About 60 passengers boarded the Chicago-bound afternoon rush hour trains at Kenosha. The fact that the number of people that got off the train before Waukegan was in single digits suggests that most of them went further south.

Meanwhile, Pace has two routes — 350 and 364 — that serve south suburbs and have an eastern endpoint in downtown Hammond, Ind. According to agency spokesperson Maggie Daly-Skogsbakken, this also had to do with logistics. Until July 2012, the city’s Dan Rabin Transit Center acted as a transit hub for Hammond Transit System and its successor, EasyGo Lake Transit, as well as Gary Public Transportation Corporation’s Route 12. Pace buses could use the transit center to turn around and provide convenient transit connections to other transit systems.

After the shutdown of EasyGo Lake Transit forced Ran Rabin Transit Center to close as well, Pace was able to figure out an alternative.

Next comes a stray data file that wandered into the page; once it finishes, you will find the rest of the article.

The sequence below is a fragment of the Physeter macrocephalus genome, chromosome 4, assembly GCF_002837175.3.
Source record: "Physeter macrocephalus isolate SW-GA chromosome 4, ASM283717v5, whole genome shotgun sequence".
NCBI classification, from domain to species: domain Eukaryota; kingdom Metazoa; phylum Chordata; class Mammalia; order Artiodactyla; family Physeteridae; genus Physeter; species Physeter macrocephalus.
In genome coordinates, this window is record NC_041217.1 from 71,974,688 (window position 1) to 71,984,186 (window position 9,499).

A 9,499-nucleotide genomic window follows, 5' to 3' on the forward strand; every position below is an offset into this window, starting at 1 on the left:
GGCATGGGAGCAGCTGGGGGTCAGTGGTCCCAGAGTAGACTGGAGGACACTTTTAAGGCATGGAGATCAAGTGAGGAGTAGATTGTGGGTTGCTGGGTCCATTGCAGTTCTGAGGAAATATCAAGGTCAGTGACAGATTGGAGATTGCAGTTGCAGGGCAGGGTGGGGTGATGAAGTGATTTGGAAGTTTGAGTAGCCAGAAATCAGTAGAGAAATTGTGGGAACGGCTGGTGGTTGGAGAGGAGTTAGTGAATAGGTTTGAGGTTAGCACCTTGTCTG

“Pace maintained connections with Gary Public Transit Corp service by continuing this limited routing into Indiana,” Daly-Skogsbakken said. “The location we’re currently at, at Morton [Court] and Willow [Court] in Hammond provides Pace with a safe layover location for the buses as well as a turnaround and is only 0.2 miles from the state line.”

She said that Pace doesn’t get any payment from Indiana for that short service other than the fares from Indiana riders. According to Daly-Skogsbakken, that ridership isn’t small. 317 riders board Route 350 in Hammond, and 338 riders board Route 364. By comparison, about 1,000 riders board Route 350 in Illinois, and about 1,500 board Route 364.

On the Indiana side, South Shore Line has been serving Chicago for most of its history. Its own tracks run from South Bend to the spot where Metra Electric Line splits into Blue Island and University branches. The South Shore Line uses the Metra Electric tracks to make the rest of the trip.